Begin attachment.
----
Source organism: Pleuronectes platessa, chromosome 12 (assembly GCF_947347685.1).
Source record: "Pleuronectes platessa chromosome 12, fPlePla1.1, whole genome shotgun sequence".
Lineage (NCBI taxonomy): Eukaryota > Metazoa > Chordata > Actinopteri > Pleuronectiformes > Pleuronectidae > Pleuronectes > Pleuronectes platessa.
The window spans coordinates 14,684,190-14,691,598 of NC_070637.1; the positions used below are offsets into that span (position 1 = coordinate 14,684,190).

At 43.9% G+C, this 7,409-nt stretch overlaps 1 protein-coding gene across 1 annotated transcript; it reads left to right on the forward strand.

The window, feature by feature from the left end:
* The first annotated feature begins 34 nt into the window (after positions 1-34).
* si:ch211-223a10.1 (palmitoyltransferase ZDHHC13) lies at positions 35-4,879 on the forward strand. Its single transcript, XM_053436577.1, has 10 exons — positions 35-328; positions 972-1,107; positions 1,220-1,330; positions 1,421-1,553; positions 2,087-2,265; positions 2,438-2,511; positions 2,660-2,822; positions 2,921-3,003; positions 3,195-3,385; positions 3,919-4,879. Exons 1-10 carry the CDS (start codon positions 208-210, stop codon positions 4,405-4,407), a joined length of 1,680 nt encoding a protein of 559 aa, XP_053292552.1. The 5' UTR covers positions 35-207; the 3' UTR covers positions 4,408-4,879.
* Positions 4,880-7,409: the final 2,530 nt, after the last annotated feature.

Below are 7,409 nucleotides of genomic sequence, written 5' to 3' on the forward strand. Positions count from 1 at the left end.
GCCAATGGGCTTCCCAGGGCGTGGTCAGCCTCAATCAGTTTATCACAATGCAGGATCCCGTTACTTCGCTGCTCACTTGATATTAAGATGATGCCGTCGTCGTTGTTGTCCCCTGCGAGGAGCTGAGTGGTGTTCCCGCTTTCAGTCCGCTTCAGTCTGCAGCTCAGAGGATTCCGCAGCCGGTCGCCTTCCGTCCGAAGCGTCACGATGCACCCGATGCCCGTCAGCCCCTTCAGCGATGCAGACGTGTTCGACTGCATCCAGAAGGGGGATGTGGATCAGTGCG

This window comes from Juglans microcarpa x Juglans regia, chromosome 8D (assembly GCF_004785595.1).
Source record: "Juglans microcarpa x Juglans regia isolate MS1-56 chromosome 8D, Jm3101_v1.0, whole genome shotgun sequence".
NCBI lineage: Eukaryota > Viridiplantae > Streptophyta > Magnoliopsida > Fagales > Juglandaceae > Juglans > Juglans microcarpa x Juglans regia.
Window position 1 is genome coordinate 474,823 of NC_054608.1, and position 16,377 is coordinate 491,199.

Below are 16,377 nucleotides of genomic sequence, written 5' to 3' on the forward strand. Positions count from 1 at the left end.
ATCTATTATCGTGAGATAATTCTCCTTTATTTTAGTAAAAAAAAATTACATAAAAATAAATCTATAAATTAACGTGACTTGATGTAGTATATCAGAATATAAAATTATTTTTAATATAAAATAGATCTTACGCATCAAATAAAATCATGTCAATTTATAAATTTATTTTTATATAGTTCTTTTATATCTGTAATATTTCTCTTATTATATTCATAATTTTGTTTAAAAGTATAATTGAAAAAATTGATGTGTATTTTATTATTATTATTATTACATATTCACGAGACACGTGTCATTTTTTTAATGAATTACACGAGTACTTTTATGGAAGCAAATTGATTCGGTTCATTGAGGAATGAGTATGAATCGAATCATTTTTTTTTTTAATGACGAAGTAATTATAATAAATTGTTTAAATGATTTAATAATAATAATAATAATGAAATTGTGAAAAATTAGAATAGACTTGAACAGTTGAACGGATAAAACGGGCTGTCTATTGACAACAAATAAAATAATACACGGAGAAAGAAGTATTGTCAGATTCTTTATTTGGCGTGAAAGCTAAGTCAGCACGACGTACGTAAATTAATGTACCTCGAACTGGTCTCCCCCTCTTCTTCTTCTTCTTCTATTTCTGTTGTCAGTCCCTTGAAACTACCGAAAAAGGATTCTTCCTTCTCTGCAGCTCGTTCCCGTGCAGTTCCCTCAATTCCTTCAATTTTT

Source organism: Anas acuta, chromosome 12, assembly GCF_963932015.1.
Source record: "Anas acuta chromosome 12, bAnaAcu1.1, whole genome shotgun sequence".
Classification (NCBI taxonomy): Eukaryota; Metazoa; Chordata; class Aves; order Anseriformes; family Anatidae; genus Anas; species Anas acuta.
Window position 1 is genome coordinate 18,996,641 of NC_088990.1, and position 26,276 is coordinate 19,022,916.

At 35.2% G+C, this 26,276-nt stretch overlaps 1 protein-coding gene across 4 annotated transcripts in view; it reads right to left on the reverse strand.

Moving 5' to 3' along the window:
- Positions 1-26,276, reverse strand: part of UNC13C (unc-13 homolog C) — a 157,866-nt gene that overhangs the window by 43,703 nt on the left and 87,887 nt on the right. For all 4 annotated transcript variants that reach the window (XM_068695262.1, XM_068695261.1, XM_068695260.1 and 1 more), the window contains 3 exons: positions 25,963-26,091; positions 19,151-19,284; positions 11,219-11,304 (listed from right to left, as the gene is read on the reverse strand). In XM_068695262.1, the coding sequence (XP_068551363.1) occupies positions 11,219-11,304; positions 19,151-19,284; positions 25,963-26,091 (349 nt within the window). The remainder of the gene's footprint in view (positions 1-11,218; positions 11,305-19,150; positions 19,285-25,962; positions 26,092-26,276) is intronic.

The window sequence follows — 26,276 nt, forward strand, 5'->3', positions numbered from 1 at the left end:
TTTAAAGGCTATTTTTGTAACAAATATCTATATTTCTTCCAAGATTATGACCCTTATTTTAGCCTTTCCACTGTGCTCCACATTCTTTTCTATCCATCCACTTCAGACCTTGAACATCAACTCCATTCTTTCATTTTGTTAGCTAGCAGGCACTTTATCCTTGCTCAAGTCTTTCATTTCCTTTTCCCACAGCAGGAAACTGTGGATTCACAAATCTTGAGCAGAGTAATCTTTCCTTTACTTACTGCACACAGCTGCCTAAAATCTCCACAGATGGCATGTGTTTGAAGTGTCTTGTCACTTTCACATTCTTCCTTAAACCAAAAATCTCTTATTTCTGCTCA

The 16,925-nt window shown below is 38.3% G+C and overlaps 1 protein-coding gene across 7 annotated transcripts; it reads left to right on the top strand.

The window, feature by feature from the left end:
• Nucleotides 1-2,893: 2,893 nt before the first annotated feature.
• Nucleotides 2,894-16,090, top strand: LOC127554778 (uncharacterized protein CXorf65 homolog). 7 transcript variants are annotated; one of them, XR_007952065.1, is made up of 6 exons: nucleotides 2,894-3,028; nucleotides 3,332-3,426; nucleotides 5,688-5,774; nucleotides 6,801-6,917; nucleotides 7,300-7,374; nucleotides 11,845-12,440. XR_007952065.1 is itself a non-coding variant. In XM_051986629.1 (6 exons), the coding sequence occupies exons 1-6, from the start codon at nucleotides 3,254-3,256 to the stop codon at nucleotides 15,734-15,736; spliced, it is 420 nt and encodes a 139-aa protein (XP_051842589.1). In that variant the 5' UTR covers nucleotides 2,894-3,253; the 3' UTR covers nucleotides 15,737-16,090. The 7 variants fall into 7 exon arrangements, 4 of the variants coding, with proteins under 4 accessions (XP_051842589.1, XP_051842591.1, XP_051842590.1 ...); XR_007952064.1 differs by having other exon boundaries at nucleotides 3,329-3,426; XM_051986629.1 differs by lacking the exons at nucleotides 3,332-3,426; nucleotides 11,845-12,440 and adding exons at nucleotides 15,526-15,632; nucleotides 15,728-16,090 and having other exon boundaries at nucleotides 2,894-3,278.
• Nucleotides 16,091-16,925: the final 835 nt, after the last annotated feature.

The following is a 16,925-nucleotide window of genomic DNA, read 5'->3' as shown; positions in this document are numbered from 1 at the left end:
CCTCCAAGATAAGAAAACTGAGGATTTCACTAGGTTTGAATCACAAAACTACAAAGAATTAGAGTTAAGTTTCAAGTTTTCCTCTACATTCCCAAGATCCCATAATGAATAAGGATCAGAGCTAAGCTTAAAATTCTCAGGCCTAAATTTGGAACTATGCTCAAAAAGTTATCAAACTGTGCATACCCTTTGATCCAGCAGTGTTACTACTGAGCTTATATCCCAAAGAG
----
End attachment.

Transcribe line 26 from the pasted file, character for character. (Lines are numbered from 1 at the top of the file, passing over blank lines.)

TTTAAAGGCTATTTTTGTAACAAATATCTATATTTCTTCCAAGATTATGACCCTTATTTTAGCCTTTCCACTGTGCTCCACATTCTTTTCTATCCATCCACTTCAGACCTTGAACATCAACTCCATTCTTTCATTTTGTTAGCTAGCAGGCACTTTATCCTTGCTCAAGTCTTTCATTTCCTTTTCCCACAGCAGGAAACTGTGGATTCACAAATCTTGAGCAGAGTAATCTTTCCTTTACTTACTGCACACAGCTGCCTAAAATCTCCACAGATGGCATGTGTTTGAAGTGTCTTGTCACTTTCACATTCTTCCTTAAACCAAAAATCTCTTATTTCTGCTCA